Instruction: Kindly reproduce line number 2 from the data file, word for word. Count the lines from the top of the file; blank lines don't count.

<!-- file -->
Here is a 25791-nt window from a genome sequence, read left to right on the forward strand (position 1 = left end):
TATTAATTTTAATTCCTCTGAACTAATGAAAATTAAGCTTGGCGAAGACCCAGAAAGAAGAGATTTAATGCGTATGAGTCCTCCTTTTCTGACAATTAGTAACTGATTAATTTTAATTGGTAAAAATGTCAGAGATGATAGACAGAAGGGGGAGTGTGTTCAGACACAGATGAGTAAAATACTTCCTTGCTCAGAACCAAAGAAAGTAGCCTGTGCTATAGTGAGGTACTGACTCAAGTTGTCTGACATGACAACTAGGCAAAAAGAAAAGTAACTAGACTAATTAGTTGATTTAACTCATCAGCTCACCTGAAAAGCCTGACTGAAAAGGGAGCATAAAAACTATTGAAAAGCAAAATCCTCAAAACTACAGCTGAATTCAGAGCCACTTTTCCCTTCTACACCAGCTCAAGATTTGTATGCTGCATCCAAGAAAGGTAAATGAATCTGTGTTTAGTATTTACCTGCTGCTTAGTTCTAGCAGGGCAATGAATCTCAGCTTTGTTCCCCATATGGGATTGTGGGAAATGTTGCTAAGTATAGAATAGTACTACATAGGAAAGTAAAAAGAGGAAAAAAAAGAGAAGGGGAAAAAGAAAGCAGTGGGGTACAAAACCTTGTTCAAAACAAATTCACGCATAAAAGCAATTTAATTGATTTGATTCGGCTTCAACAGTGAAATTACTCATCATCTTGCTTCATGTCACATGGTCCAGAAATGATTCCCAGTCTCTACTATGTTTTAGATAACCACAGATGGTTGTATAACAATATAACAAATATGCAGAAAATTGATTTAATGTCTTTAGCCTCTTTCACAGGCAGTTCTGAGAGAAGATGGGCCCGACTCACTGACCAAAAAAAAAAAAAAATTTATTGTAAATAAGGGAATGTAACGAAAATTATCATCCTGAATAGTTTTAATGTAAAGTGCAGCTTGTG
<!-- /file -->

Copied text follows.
TATTAATTTTAATTCCTCTGAACTAATGAAAATTAAGCTTGGCGAAGACCCAGAAAGAAGAGATTTAATGCGTATGAGTCCTCCTTTTCTGACAATTAGTAACTGATTAATTTTAATTGGTAAAAATGTCAGAGATGATAGACAGAAGGGGGAGTGTGTTCAGACACAGATGAGTAAAATACTTCCTTGCTCAGAACCAAAGAAAGTAGCCTGTGCTATAGTGAGGTACTGACTCAAGTTGTCTGACATGACAACTAGGCAAAAAGAAAAGTAACTAGACTAATTAGTTGATTTAACTCATCAGCTCACCTGAAAAGCCTGACTGAAAAGGGAGCATAAAAACTATTGAAAAGCAAAATCCTCAAAACTACAGCTGAATTCAGAGCCACTTTTCCCTTCTACACCAGCTCAAGATTTGTATGCTGCATCCAAGAAAGGTAAATGAATCTGTGTTTAGTATTTACCTGCTGCTTAGTTCTAGCAGGGCAATGAATCTCAGCTTTGTTCCCCATATGGGATTGTGGGAAATGTTGCTAAGTATAGAATAGTACTACATAGGAAAGTAAAAAGAGGAAAAAAAAGAGAAGGGGAAAAAGAAAGCAGTGGGGTACAAAACCTTGTTCAAAACAAATTCACGCATAAAAGCAATTTAATTGATTTGATTCGGCTTCAACAGTGAAATTACTCATCATCTTGCTTCATGTCACATGGTCCAGAAATGATTCCCAGTCTCTACTATGTTTTAGATAACCACAGATGGTTGTATAACAATATAACAAATATGCAGAAAATTGATTTAATGTCTTTAGCCTCTTTCACAGGCAGTTCTGAGAGAAGATGGGCCCGACTCACTGACCAAAAAAAAAAAAAAATTTATTGTAAATAAGGGAATGTAACGAAAATTATCATCCTGAATAGTTTTAATGTAAAGTGCAGCTTGTG